The drought affecting over three million Kenyans raises pertinent questions on the country’s ability to feed all citizens.
The country enjoys favourable weather, and the statistics certainly support the case for food sufficiency.
Agriculture accounts for 25 per cent of the GDP, employing over 70 per cent of the population, and utilising half of the 15 per cent arable land for crop production.
The challenge, however, is heavy reliance on weather for food production, making the country vulnerable to unpredictable weather.
Until we invest substantively in irrigation for sustained food supply, reducing post-harvest loss by efficiently managing the current production capacity, will guarantee citizens sufficient food throughout the year.
Expanding crop cultivation, and other pre-harvest initiatives only result in more unmanageable produce.
For a country whose 75 per cent of basic food comes from cereals and pulses, food inadequacy is exacerbated by overreliance on cereals such as maize, while overlooking other nutritious, and climate-resilient indigenous produce such as sorghum, millet, cassava, and cowpeas.
Diversifying consumer palates will expand food options.
Countries lose about 30 per cent of post-harvest food, an equivalent amount in production of inputs such as seeds and fertilisers.
Developing countries lose most food after harvest due to poor infrastructure and technology, pests, extreme weather, and poor handling, storage and distribution.
Industrialised countries waste food — primarily fruits and vegetables — at retail and consumer levels due to fussiness over aesthetically imperfect foods and expiration dates.
Curbing losses advances food security, and the benefit is a healthy populace.
It also promotes efficiency in feeding growing populations within limited land, water, and energy resources.
Kenya has taken steps to manage post-harvest loss with hermetic bags, and silos to safeguard food from pests and environmental damage.
While storage is critical, it is only a microcosm of the technical and economic interventions required.
Besides storage, post-harvest activities also include harvesting, threshing, cleaning, drying, processing, transporting and marketing.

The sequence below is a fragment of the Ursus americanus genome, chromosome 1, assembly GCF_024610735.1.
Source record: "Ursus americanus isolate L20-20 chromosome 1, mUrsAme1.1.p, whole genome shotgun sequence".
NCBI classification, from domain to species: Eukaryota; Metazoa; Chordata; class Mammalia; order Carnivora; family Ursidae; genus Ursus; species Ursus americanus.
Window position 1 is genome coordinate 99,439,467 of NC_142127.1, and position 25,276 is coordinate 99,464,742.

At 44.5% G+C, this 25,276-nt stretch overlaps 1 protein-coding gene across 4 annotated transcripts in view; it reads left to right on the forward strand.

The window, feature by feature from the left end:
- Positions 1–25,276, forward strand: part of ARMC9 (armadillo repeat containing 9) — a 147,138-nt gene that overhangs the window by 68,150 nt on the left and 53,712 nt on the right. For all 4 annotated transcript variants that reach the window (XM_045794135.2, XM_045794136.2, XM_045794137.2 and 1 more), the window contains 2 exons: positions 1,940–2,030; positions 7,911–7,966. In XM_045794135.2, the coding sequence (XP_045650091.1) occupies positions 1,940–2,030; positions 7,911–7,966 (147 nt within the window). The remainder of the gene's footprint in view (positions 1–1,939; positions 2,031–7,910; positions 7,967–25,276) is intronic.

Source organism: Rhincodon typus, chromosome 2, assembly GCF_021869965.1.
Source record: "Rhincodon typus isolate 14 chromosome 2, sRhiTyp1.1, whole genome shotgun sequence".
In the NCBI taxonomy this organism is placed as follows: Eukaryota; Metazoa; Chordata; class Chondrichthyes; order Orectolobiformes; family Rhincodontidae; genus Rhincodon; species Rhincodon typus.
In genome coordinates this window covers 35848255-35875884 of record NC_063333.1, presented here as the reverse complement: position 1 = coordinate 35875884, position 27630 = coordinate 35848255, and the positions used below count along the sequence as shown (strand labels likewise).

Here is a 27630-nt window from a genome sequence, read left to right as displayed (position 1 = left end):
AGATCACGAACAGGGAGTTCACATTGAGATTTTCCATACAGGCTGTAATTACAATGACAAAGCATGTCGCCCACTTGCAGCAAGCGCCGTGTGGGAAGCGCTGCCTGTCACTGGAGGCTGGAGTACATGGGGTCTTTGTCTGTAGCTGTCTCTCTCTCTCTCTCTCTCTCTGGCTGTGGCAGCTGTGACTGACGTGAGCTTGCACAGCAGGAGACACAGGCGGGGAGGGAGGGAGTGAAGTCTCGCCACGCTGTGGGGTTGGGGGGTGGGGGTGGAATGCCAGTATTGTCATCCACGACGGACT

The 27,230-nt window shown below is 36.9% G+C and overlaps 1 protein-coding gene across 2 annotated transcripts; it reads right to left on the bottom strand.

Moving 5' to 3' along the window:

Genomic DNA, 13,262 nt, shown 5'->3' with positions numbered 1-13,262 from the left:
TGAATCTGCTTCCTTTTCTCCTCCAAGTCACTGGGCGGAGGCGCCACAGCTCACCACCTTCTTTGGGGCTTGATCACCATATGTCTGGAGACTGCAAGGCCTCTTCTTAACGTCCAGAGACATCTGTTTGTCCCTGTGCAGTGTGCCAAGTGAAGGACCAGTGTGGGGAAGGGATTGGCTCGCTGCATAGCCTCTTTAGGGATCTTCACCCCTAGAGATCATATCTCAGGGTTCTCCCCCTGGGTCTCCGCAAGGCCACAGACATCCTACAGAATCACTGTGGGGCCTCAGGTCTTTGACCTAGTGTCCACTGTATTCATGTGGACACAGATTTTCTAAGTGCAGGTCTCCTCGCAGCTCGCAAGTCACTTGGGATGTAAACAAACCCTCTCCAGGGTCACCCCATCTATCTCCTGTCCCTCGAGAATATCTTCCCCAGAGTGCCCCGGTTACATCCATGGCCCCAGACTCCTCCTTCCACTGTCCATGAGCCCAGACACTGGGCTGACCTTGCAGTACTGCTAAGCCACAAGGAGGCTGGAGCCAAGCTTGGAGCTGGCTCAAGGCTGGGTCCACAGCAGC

Technical interventions revolve around automation to eliminate waste due to human handling and processing, maintain food quality, limit loss to mold, pests, and bad weather, and free up labour to boost productivity.
It also reduces succession cropping, where farmers sacrifice one crop for another in a rush to keep up with changing weather patterns.
Mechanisation is also vital to preserve perishable foods. Economic interventions are the next logical step to link farmers to markets and industry.
This ensures that farmers are knowledgeable on technologies, climate, seed quality, energy use, grain science, pest control, nutritional qualities, and have access to credit and market information.
Information enables influencing of consumer and retailer behaviour to eliminate wastage due to aesthetics, and to educate consumers on drought-resilient food options.
The final intervention is creating markets that give the best commercial value.
The practice of collecting grain centrally means that most farmers sell to government at low prices.
But government handling facilities lack the capacity to absorb all the harvest. Limiting loss requires farmers to invest in storage.
Enabling them to diversify their price risk, boosts income, enhances their capacity and willingness to invest in other technologies, and on the farm. Ultimately, these efficiencies reduce food loss, and promote food security.
Ms Kaaria is a sustainability strategist; [email protected]; Twitter: @kkaaria